Discrimination in Your Workplace? Here's What to Do

Over the past few years, discrimination in the workplace has become a topic of discussion, and it seems that more and more people are experiencing it.

There are all sorts of types of discrimination that can take place in the workplace, including race, religion, disability, gender, pregnancy and more. If you feel that you're being discriminated against by an employer or colleague, it's important that you know how to handle the situation.

In most cases, the best route of action is to contact employment law attorneys, Charlotte NC, or in whichever area you're in, but here are a few other steps to consider.

Document It
If at all possible, documenting or recording the offensive actions will be extremely helpful for your case. You'll want to note the date and time, the people involved, the location, what was said or done and any witnesses who might have seen the incident.

Be aware that recording someone with your camera or voice recorder might have negative implications for you in a legal sense, so be aware of the laws and how to handle that, if that is what you wish to do.

Be Rational
While the experience of being discriminated against is undoubtedly an emotional one, it's important that you try to remove emotion from your actions, and think and behave in an entirely rational and professional manner.

Focus on facts rather than feelings, provide evidence of your claims and avoid allowing your emotions to take over these conversations.

Verbal Report
You might want to start off by simply making a verbal complaint, or even having a verbal conversation with the people involved, your employer, or your HR team, if you would feel comfortable with any of these avenues.

In some cases, a verbal discussion could be enough to clear up potential miscommunications, or to allow for other parties to acknowledge mistakes, apologise and change their behaviour.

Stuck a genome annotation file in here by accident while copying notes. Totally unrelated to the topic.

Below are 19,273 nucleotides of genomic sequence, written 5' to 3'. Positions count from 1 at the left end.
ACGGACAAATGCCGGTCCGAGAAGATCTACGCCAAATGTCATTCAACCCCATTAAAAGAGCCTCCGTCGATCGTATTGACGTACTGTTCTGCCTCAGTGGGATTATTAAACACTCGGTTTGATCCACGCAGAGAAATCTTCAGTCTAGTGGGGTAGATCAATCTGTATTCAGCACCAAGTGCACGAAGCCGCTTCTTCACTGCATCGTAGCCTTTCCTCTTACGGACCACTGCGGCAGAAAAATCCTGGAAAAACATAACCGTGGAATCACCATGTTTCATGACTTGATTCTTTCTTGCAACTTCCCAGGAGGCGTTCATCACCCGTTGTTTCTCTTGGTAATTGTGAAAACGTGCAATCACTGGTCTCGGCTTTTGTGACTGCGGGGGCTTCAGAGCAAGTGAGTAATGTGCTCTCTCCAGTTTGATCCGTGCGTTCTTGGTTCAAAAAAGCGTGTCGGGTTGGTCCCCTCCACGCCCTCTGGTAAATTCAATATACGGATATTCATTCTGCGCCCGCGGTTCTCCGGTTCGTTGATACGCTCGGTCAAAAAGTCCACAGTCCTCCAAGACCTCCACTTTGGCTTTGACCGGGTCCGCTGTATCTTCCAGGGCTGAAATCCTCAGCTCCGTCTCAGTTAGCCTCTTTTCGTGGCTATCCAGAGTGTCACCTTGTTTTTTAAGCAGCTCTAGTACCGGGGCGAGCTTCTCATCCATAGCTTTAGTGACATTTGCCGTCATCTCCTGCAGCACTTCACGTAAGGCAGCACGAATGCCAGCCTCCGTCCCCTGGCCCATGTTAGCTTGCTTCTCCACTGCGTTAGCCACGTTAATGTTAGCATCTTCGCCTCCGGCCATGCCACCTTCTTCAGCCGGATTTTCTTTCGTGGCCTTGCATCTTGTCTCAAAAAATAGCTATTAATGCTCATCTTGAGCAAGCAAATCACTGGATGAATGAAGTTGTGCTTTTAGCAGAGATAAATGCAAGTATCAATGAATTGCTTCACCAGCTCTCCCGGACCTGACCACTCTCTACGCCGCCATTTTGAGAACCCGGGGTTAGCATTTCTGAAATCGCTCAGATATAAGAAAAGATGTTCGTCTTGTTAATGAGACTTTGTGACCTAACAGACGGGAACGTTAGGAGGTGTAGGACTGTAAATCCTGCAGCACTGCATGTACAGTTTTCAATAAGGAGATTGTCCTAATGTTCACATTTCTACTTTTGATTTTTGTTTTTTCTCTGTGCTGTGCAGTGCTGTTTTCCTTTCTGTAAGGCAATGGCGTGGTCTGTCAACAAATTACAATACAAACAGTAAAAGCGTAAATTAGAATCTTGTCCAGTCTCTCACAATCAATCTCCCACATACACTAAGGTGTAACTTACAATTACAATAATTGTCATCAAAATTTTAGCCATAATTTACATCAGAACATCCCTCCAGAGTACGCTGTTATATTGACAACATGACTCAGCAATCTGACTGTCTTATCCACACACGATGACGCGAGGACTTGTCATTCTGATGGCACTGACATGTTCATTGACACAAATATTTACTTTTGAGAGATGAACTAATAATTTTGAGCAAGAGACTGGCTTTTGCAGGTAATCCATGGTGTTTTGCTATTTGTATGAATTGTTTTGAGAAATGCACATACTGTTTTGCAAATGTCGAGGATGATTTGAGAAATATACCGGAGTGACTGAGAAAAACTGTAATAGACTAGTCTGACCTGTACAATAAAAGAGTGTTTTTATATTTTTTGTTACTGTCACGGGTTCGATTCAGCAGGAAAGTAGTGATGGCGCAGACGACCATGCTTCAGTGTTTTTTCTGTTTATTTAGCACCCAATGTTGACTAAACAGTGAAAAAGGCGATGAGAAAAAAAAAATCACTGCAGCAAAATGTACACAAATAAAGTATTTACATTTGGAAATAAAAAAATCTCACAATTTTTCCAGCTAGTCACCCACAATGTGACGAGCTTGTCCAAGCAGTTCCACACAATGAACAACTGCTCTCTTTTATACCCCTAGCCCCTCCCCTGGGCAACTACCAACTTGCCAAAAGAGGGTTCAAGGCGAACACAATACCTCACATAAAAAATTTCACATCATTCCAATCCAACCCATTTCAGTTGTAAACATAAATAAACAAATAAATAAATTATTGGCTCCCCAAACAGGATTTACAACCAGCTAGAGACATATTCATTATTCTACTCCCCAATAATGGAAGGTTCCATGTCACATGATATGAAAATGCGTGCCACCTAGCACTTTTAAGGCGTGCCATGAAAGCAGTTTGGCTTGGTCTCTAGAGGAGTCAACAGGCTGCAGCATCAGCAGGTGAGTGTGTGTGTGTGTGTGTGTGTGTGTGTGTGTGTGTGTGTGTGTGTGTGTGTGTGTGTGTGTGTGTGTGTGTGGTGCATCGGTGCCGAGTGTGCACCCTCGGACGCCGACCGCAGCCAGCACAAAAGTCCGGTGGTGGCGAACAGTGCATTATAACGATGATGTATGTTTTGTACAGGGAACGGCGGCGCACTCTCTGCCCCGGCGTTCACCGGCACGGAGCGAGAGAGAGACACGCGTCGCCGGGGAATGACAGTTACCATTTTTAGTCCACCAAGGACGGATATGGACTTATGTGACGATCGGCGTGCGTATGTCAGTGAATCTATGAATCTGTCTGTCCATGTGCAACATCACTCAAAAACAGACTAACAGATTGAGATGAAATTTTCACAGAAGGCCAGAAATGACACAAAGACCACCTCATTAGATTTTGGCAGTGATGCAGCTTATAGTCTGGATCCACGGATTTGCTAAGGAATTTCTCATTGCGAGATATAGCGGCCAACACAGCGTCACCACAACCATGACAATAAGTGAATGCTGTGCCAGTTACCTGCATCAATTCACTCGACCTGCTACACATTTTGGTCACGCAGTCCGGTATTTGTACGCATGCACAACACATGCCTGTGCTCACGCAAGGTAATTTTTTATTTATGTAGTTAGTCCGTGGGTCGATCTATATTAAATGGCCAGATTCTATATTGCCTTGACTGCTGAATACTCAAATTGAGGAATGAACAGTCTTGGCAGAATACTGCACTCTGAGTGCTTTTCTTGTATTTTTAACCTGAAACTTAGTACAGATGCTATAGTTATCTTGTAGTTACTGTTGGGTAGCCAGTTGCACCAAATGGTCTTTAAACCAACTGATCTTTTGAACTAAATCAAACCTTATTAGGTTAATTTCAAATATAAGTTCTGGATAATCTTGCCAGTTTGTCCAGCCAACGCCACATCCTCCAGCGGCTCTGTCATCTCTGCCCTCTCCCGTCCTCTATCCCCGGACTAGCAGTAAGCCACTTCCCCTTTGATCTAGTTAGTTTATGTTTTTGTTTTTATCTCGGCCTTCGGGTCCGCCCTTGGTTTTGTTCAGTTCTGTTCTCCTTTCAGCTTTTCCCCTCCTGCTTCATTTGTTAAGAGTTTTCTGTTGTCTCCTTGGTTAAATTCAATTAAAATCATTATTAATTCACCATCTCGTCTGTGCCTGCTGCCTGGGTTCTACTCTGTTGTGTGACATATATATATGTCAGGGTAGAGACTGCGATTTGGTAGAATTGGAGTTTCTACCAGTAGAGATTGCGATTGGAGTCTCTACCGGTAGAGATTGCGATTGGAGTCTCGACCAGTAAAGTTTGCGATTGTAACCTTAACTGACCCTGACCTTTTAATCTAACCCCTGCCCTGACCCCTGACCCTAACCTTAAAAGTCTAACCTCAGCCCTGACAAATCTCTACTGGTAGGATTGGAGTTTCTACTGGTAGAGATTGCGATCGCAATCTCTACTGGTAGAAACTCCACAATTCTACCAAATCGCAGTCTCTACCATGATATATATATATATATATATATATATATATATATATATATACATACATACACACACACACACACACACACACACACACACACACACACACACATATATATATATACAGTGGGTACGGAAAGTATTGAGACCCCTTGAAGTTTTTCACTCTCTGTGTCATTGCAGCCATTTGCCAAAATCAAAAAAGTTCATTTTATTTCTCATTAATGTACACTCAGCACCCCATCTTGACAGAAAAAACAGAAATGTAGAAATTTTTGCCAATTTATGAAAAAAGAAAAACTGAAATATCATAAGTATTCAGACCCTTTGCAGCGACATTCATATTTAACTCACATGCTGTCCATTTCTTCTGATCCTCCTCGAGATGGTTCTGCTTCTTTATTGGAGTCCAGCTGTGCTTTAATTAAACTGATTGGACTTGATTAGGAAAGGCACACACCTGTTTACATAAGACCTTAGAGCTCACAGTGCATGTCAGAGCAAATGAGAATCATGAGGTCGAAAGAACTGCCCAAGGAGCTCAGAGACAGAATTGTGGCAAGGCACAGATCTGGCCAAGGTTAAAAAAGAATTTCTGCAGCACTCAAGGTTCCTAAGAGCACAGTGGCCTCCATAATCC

Written Complaint
Unfortunately, a verbal discussion might not be enough, or you may not feel comfortable addressing the situation head-on and face to face.

In this case, you'll want to elevate the situation by submitting a written complaint to HR or your direct manager. A formal complaint should render your employer obligated by law to investigate the situation, and you'll be able to follow up on the progress.

Be Assertive
Sometimes, you'll need to be assertive about the outcomes you want from a situation. If you receive an apology and no change of behaviour from the offender, you are within your rights to push for further action.

Hire External Help
If you've taken all of these steps and still have not reached the outcome you wanted from your complaint, it might be time to hire an employment lawyer. Seeking legal guidance through this process will allow you to have a clear idea of what your rights are.

A labour lawyer will fight on your behalf for the appropriate discipline and compensation in your specific case, alleviating your stress and helping you feel safe in your workplace in all ways.

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